Within the above-defined groups, a number of specific examples may be mentioned. Examples of the principal (relatively insensitive) explosive are nitroguanidine, guanidine nitrate, ammonium picrate, 2,4-diamino-1,3,5-trinitrobenzene (DATB),potassium perchlorate, potassium nitrate, and lead nitrate. Of the sensitizing explosives, examples include: cyclo-1,3,5-trimethylene-2,4,6-trinitramine (RDX), cyclotetramethylenetetranitramine (HMX), 2,4,6-trinitrotoluene (TNT),pentaerythritoltetranitrate (PETN), and hydrazine. Critical diameter additives may be selected from amine nitrates and amino-nitrobenzenes. Amine nitrates found useful as critical diameter additives include ethylenediamine dinitrate (EDDN) andbutylenediamine dinitrate (BDDN). Amino-nitro-benzenes found useful include 1,3,5-triamino-2,4,6-trinitrobenzene (TATB).

Examples of binder materials useful in the present invention include polybutadienes, both carboxy- and hydroxy-terminated, polyethylene glycol, polyethers, polyesters (particularly hydroxy-terminated), polyfluorocarbons, epoxides, and siliconerubbers (particularly two-part). Suitable binders include those that remain elastomeric in the cured state even at low temperatures such as, for example, down to -100 F. (-73 C.). The binders may be curable by any conventional means, including heat,radiation, and catalysis.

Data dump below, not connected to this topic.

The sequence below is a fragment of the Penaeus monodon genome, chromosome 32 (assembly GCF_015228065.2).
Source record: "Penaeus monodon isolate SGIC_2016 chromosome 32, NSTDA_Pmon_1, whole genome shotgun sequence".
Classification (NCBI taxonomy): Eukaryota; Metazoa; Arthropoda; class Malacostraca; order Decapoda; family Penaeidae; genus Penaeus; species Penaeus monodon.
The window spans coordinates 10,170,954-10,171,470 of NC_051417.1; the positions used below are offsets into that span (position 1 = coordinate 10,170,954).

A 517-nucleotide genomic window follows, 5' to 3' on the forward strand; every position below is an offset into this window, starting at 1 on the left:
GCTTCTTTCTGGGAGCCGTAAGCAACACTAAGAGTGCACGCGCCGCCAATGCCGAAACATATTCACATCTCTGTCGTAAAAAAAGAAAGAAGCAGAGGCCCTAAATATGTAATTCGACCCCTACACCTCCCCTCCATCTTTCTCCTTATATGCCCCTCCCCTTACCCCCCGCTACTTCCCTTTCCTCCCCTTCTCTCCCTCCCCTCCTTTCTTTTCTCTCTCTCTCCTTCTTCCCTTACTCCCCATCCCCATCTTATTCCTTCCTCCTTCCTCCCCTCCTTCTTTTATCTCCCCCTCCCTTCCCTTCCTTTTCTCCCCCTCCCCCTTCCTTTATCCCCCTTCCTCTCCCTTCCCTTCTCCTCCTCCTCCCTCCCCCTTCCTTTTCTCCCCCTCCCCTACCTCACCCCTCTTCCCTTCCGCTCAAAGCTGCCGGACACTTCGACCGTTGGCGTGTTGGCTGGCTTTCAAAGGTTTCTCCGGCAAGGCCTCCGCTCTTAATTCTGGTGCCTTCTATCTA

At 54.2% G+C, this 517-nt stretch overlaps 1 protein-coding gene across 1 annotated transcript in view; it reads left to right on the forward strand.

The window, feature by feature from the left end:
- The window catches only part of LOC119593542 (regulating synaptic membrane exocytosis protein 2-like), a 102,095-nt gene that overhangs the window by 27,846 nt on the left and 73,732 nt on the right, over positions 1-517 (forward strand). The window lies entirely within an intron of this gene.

As an optional variation, metallic powders such as aluminum may be included in the composition to increase the blast pressure. For best results, the particle size will be 100 mesh or finer, preferably about 2 to about 100 microns. The powderwill generally comprise from about 5 percent to about 35 percent by weight of the composition, the higher percentages being required for, among other uses, underwater explosives.